don’t have any more left for anyone else: the rosie bans interview;

There’s a timeline in which Rosie Bans would have been expected to fade into the background.

A fiery singer-songwriter with the voice of a Prohibition-era jazz chanteuse, Bans’ prodigious musical talent has allowed her to carve out a living as a pianist-for-hire at functions, in bars and restaurants, while she also led a ceilidh and function band during the years she spent away from her native Glasgow, living and working in the south east of England. But her own music, showcased to dramatic effect on her recently-released debut full-length Identify Yourself, could not be further removed from after-dinner background music: it’s a thought-provoking, beautifully-written and often intense collection of songs which grapple with ideas as diverse as identity, the meaning of home and standing up for yourself, whether against playground bullies or indifferent men.

Live, Bans wears her heart on her sleeve – as I can attest, having had the privilege of seeing her perform early versions of some of the songs that make up the album at an intimate house show. Her stage presence, behind the keyboard, can best be compared to the likes of Amanda Palmer: by turns playful and passionate, reeling from joking to confessional in the time it takes for an anecdote about being called “ginger pubes” at 14 years old to turn into the fiery (sorry) anti-bullying anthem “I Won’t Fade Into The Shade”. The heart-rending “Home”, written in a bout of homesickness during Bans’ year living in Berlin, gets a gorgeous boost on the album thanks to the addition of Jack Smedley of Rura’s lush fiddle part while “London”, a multi-layered rock ballad for electric piano, touches on some of the same themes, casting Bans’ time in the capital in the role of an abusive lover.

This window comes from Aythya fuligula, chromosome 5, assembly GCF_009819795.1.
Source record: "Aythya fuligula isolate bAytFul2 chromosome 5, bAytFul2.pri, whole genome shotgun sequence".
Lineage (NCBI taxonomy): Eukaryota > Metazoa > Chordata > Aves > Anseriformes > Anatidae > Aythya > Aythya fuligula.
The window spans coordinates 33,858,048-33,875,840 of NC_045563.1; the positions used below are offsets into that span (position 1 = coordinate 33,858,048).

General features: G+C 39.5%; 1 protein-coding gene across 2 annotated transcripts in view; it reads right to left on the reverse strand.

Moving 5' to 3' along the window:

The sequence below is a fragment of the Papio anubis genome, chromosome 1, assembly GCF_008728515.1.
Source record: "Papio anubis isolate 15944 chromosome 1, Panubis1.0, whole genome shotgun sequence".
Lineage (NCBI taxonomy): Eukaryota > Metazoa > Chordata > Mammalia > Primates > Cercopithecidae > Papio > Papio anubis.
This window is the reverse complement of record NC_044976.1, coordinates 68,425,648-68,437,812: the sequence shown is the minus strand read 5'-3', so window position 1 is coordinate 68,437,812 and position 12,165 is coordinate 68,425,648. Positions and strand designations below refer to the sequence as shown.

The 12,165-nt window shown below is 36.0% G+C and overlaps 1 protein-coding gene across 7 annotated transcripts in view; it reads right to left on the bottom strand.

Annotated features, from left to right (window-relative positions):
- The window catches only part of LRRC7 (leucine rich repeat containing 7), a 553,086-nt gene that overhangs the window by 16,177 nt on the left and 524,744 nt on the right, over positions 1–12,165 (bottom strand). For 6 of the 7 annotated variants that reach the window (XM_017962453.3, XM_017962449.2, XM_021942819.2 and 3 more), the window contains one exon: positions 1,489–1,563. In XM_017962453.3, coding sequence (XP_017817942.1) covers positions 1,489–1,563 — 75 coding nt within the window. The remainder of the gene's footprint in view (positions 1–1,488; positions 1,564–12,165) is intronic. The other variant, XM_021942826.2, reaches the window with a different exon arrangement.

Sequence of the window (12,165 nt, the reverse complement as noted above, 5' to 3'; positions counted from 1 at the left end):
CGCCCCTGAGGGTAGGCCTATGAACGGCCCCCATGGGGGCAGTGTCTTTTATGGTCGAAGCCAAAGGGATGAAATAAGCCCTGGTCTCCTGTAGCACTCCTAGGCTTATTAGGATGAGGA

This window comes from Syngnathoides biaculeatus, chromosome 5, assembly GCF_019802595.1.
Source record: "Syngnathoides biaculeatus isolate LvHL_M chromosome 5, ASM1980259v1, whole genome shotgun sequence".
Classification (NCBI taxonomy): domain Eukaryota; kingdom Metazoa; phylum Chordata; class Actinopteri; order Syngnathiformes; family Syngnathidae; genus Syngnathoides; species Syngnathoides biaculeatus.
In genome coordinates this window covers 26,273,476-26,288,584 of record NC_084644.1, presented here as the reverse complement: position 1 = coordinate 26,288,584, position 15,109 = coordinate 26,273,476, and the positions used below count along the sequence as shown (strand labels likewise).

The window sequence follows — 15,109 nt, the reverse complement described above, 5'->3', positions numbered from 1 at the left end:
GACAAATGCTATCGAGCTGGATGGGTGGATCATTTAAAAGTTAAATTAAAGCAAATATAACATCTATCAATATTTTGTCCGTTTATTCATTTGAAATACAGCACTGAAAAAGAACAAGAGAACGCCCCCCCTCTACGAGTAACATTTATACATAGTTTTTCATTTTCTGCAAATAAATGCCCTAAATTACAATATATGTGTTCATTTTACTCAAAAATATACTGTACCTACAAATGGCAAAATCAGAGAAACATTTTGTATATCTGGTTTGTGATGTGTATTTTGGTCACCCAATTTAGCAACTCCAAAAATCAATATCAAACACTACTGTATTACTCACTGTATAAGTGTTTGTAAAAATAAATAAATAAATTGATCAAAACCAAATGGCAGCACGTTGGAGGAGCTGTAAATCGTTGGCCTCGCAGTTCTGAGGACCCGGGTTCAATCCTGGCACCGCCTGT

Recorded with the help of funding from Creative Scotland, and the support of a committed online fanbase cultivated by Bans during her time in Berlin, Identify Yourself is a cohesive calling card from a songwriter who, after four EPs, is at the peak of her powers. Catch her live at Bloc+ in Glasgow on Thursday night, and get the album right now on Bandcamp.

LAST YEAR’S GIRL: How did you get started writing music and performing?
ROSIE BANS: I’d say I have always performed – even when I was a very wee lassie I loved to talk to people a lot and loved telling stories. I’ve always enjoyed being the centre of attention. There was a lot of “get the wean out to sing us a song” at family parties so I quickly realised performing isn’t all about debut more about the enjoyment that others get from being engaged by it!

I wrote my first full song when I was 15. I was madly in love (again) and was getting into playing guitar and wanted to impress my boyfriend with a soppy love song. It totally worked (yas!). I was really into No Doubt and Gwen Stafani at the time so it was a little punky pop number!

Rosie Bans 2017 promo photo by Jannica Honey

Three words to describe your sound…
Jazzy Funky Pop

What influences you – both musically and otherwise?
Real life stories and particularly anything around vulnerability. I write as a way to explore my most uncomfortable feelings so the result is usually a pretty honest depiction of something that’s happened to me.

I love pop music and that will always be my first port of call. A simple, straightforward, well-written pop song that drags you into a hooky chorus against your will and spits you out three minutes later. In contrast to that I find I get a lot of goosebumps when listening to anything a little more challenging and progressive, particularly within the pop vein. That’s where my love for artists like Imogen Heap and Tori Amos stems from.

You’ve been releasing music in EP form since 2014, but Identify Yourself is your first album. What was it about this collection of songs that made you think the time was right?